Not only should water be readily available, the customer must find it as easy and convenient to pay for it as possible, so under Dr. Mugisha’s guidance specific in-house innovations have been developed that have, he says, greatly enhanced customer services. Such initiatives as an E-Water Payment system, which saw NWSC partner with banks and telecom companies to create a first for settling water bills.
“Happily, the new billing system, which was developed in-house, has not only made it extra convenient to settle bills for the customer but it has saved the corporation almost $800,000 per year on licensing fees,” Dr. Mugisha relates.
Social media has also been adopted as a powerful tool for customer engagement. Dr Mugisha explains that the rapidly evolving shift in how we communicate and connect has forced NWSC to rethink how it interacts with customers. Social media which in the context of NWSC is referred to as “social care” provides a direct path to customers and the NWSC has opened a 24hr social media customer care platform on twitter and facebook that serves customers on a 24hr basis. This has enabled NWSC to drive customer delight and loyalty, and in many cases better revenue performance.
There is a growing recognition and acceptance of the need to focus efforts on providing access to safe water and adequate sanitation to those without – these are mainly the poor. Dr Mugisha points out that a range of policy and practical changes must be considered for this to be achieved. In the case of NWSC, ‘Water for all’ has become the official policy direction for the Corporation. A Water Fund has been established purposely to facilitate network expansion especially in the new towns/centers added to NWSC operation areas or to low-income areas within existing towns/centers that are currently without network services. Dr. Mugisha explains that the main contributors to the Fund are the rich and closer access to the network shall significantly benefit the poor.
Likewise, the corporation has also systematically increased the number of pre-paid public water points in a bid to improve services for the urban poor communities. A total of 1,600 pre-paid public water points have been installed and the technology has proved successful due to the community involvement from project conception through to implementation and operation. Public Sanitation facilities (over 200) have also been built to complete the water and sanitation chain.
There are a number of major projects being implemented by the corporation as part of its effort to provide improved water and sewerage services in the areas of urban hygiene, sanitation and environmental protection such as the Kampala Sanitation Programme (Lake Victoria Protection Project) and the Kampala Water Lake Victoria Water and Sanitation (KW-LV WatSan) Project which aims to improve supply in Kampala metropolitan areas up to the year 2035.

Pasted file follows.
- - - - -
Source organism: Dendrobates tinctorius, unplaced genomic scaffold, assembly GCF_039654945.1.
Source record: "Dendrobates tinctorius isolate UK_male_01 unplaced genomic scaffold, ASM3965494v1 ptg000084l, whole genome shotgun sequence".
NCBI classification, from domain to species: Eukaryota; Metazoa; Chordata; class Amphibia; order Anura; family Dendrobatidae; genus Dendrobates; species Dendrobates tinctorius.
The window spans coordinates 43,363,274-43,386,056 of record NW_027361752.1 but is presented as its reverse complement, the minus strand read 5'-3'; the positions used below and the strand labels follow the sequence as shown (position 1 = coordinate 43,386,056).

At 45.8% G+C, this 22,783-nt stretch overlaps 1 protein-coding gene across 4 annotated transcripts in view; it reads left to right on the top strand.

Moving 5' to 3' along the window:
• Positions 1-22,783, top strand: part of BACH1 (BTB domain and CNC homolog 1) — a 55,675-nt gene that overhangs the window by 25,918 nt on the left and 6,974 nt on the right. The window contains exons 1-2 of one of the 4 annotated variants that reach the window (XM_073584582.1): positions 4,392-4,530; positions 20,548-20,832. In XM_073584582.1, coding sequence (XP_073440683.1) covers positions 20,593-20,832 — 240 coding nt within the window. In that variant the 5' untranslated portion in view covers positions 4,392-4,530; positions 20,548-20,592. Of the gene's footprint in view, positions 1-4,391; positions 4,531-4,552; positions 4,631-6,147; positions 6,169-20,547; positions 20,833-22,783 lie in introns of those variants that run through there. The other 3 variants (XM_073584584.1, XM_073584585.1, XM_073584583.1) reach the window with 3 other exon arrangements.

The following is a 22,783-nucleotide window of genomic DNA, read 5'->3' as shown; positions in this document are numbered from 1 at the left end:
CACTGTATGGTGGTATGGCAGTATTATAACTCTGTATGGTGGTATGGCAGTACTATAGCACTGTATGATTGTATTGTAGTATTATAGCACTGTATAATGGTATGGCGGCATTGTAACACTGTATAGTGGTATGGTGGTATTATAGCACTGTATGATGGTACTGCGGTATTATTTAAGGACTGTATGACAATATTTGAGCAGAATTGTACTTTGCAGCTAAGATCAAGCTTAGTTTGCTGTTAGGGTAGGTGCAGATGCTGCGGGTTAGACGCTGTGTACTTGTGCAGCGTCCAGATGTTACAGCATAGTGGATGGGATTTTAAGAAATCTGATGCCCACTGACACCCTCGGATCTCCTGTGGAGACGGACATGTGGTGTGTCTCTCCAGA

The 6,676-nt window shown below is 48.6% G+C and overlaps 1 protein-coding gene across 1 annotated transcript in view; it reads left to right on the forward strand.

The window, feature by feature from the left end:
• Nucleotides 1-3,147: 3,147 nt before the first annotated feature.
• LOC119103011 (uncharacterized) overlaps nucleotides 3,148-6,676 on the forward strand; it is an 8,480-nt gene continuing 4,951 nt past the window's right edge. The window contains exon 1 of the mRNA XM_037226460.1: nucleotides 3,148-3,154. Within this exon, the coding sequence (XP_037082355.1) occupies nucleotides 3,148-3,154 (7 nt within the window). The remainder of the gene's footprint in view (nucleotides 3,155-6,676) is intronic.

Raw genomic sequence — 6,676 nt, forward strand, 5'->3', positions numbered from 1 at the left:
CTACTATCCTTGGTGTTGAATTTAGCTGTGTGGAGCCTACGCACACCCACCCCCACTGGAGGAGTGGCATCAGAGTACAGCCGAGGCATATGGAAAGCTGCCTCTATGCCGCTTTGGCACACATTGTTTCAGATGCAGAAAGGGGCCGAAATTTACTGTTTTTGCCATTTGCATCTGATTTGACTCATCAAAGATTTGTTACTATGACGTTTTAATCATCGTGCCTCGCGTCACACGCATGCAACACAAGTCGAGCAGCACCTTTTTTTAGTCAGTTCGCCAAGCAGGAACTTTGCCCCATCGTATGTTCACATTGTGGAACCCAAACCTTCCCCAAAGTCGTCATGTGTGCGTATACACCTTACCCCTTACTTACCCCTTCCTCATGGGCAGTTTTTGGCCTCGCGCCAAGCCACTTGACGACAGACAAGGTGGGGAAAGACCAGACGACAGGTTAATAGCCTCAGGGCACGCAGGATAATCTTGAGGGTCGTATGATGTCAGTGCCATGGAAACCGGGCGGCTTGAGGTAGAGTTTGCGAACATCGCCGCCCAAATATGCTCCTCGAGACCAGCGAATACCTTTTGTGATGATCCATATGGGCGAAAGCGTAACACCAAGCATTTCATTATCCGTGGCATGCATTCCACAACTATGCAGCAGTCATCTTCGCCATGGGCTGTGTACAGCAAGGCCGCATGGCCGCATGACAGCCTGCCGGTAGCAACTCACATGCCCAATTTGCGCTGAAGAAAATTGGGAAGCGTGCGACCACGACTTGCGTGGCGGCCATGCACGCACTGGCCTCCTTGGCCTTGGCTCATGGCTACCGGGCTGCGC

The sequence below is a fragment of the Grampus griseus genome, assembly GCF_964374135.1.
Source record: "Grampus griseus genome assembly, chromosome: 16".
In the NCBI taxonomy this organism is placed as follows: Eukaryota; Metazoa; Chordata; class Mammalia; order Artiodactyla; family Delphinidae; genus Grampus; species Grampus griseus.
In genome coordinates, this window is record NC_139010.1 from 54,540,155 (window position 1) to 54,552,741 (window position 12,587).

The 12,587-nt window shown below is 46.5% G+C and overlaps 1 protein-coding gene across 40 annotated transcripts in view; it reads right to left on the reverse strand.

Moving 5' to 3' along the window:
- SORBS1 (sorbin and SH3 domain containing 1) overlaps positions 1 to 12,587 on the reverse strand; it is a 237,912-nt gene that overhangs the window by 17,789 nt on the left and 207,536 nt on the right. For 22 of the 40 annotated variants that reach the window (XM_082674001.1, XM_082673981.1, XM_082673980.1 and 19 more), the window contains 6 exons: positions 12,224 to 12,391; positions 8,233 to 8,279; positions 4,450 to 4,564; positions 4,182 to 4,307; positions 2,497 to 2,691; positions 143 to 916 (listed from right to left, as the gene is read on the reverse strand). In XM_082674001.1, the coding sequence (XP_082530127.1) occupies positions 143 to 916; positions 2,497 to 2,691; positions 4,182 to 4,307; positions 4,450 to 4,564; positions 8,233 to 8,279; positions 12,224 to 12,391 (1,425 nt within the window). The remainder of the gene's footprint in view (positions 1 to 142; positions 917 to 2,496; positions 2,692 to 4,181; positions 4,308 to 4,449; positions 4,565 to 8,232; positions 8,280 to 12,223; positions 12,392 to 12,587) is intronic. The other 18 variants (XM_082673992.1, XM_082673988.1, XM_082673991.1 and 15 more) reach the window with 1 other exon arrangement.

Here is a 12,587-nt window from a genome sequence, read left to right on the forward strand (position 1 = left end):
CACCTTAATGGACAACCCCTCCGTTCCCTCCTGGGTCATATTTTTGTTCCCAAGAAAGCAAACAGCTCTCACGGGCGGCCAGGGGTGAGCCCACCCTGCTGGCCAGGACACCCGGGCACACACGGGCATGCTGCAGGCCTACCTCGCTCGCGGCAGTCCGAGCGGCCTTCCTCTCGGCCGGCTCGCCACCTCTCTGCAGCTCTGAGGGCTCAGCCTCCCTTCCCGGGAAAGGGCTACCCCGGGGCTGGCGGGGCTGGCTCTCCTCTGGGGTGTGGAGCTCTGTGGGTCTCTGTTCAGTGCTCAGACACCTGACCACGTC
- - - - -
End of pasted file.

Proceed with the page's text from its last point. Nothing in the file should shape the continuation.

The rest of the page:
A Water Management and Development Project (WMDP) is also being implemented under the watchful eye of the Ministry of Water and Environment. This crucial and highly anticipated infrastructure development is being funded by the World Bank at a cost of US$135 million of which $55 million has been earmarked for NWSC towns of Arua, Gulu, Bushenyi and Mbale.
In-house development and training.
Dr. Mugisha explains that in 2014, the corporation completed a restructuring exercise to realign the corporation structure with its strategy that would enable them to cope with the current and expected changes in the business environment.
The new structure organises the NWSC’s operations into 2 business streams: Technical Services and Finance and Corporate Services, with 8 different directorates.
In view of the increased geographical coverage and scope of operations, NWSC’s areas of operation have been clustered into 4 regions that include; Kampala Metropolitan Region, Central Region, North and East Region and Western and South Western Region.
“The demarcation of the regional clusters took cognisance of the need to ensure that the region and the constituent areas adhered to the agreed minimum economies of scale, revenues and break-even ratios,” he elaborates, “The regional structure is aimed at enhancing operational efficiency and promoting financial sustainability of the corporation.”
The corporation is cognisant that present and future improvements in operational efficiency of the corporation depend on the development of a cluster of well-trained professional managers and artisans who can meet the current challenges and the needs of the coming decades.
The strategic direction identifies human resources development as a key strategic goal commensurate with NWSC’s core value of continuously developing and imparting relevant skills to staff, so as to improve service delivery. In the context of NWSC, training for human resources development is solely defined as a process of interactive participation, where staff are imparted with relevant, spot–on and tailor-made knowledge, with the aim of improving their performance. Dr. Mugisha explains that as part of its capacity development program, the corporation undertakes annual training needs assessments that translate into the annual training calendar.
One of their key aims is to strengthen and pay more attention to vocational skills development and the corporation is in advanced stages of building its own vocational training facility, Kachung Vocational Skills Development Facility (KVSDF), that will not only serve the corporation skills development needs, but also provide vocational training for the country and the region as a whole.